For instance, there are hints for adding pop-up reviews from to your Web site, adding a “Currently Reading” list to your site, using the Honor System on your site, and listing the items you are selling on your site. As for alternative interfaces to, there are instructions for posting reviews and Guides remotely, as well as listing multiple items for sale at the same time. At first glance, these may not seem particularly useful, but they give you the ability to create highly-customized interfaces to For instance, if you are selling something, you could provide the ability to leave comments on directly from your Web site. Another option would be to create a small, text-only page for posting when you are accessing the Internet from a slow connection.

Associates Program, the fifth chapter, is where Amazon Hacks really gets into using information from to your (financial) advantage. Through the Associates program, pays you if the people you direct to their Web site make a purchase. Amazon Hacks walks you through the various ways you can use the Associates program: linking to items, selling items on your Web site, letting users search, displaying banner ads, and a few others. This chapter also points you towards Web sites for creating your own online store and donating to charities. Also, if you run a Weblog using either Movable Type or Blosxom, you are in luck, because Amazon Hacks includes tips specifically aimed at generating Associate links for use with these tools.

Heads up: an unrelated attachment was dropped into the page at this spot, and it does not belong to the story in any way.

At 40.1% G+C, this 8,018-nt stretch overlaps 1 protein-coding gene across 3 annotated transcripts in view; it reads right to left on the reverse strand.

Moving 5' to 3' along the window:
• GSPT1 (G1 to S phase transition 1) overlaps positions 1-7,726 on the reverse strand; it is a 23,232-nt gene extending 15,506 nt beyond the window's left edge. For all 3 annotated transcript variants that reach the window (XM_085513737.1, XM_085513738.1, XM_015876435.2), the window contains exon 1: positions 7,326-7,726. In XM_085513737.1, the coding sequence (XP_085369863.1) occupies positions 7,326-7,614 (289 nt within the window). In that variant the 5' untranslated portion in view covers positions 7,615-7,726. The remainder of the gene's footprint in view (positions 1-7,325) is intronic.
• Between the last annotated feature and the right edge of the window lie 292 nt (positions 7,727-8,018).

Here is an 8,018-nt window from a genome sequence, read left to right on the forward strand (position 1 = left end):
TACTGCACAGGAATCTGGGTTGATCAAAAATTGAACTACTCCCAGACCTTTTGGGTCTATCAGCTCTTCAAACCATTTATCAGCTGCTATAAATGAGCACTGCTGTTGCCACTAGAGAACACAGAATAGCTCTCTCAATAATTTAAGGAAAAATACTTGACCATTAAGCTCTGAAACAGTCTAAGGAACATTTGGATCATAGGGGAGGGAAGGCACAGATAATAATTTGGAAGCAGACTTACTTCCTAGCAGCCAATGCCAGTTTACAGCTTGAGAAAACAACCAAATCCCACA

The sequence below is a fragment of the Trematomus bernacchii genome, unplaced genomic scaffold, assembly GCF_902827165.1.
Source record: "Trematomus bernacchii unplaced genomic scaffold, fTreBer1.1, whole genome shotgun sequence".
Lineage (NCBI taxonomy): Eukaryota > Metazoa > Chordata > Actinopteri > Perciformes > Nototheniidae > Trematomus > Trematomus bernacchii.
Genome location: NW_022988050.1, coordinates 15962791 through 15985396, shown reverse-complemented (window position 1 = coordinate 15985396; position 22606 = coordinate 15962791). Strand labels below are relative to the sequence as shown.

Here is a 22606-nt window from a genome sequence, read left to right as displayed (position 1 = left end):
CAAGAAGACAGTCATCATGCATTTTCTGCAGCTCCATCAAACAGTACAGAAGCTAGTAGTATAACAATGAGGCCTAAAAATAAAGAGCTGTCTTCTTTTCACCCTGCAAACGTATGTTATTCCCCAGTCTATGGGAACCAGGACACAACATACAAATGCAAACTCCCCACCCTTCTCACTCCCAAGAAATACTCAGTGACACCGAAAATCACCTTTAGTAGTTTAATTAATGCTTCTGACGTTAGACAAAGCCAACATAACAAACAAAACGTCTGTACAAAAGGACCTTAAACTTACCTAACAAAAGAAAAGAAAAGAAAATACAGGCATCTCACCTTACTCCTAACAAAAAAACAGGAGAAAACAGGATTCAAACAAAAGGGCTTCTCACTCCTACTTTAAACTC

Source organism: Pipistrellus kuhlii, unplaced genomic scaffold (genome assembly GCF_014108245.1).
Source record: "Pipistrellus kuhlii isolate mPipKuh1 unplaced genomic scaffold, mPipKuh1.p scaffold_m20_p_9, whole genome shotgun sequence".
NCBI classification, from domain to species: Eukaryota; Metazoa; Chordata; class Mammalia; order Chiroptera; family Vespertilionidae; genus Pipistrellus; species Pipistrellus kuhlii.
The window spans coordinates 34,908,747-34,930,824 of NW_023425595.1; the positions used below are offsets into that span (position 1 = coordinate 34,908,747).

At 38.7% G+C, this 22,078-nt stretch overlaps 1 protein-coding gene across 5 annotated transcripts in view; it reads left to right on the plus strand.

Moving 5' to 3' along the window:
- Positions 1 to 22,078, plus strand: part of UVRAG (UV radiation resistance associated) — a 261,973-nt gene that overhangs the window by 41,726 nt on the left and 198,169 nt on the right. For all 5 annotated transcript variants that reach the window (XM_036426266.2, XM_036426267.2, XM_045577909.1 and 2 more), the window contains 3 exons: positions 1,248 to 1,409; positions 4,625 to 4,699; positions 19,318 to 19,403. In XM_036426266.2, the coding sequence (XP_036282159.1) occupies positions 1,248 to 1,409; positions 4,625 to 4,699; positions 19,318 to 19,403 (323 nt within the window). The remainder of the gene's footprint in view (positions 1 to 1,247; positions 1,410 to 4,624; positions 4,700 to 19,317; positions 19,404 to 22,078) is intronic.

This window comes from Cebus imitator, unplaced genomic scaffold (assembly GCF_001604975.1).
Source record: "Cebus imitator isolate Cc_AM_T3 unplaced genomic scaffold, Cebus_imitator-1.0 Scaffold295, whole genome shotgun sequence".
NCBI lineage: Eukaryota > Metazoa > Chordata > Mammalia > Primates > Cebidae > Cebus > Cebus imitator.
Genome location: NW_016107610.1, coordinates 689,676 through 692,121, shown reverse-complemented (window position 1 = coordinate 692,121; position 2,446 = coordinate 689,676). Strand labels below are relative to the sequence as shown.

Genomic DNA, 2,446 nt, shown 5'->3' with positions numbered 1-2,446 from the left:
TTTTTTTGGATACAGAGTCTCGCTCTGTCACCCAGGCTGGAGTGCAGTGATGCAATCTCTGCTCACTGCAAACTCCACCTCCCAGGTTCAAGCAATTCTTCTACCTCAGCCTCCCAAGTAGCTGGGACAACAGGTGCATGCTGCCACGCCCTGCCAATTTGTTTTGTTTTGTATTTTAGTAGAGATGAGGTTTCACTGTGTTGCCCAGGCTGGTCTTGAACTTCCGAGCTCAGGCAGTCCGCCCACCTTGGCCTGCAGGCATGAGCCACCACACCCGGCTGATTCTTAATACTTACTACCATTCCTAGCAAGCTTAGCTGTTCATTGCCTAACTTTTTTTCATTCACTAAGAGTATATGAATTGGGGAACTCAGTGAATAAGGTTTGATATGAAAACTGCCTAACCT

The final chapter deals with the Amazon Web Services (AWS) Program, which lets developers access information from in their applications. Amazon Hacks covers both the REST (REpresentational State Transfer) and SOAP (Simple Object Access Protocol) interfaces to, so the information contained in this chapter is useful for proponents of both protocols. Furthermore, it covers using AWS with scripting languages like Perl, Python, and PHP (as well as Visual Basic, but that’s a Windows thing and, as Mac users, we probably don’t care about that). There are also practical applications of AWS, like generating Web pages, RSS feeds, and Excel spreadsheets on the fly.


If you buy, sell, or develop software using, there is a good change you will find Amazon Hacks an invaluable reference for improving your experience. It covers many of’s features both in impressive breadth and depth. Although a small handful of the hints are Windows-only (like the Visual Basic hints and the hints for searching from inside Internet Explorer), the vast majority are usable by anybody.

When I picked up Amazon Hacks for the first time, I intended to read through it quickly and note the hints that really interested me. I managed to make it through, from cover to cover, and I now own a very dog-eared copy Amazon Hacks. If you frequent, I would not be surprised if your experience with Amazon Hacks is similar to my own.

Reader Comments (1)

anonymous · October 11, 2003 - 17:37 EST #1
This sounds like an interesting and useful resource. I learned just from reading the review.

Add A Comment

 E-mail me new comments on this article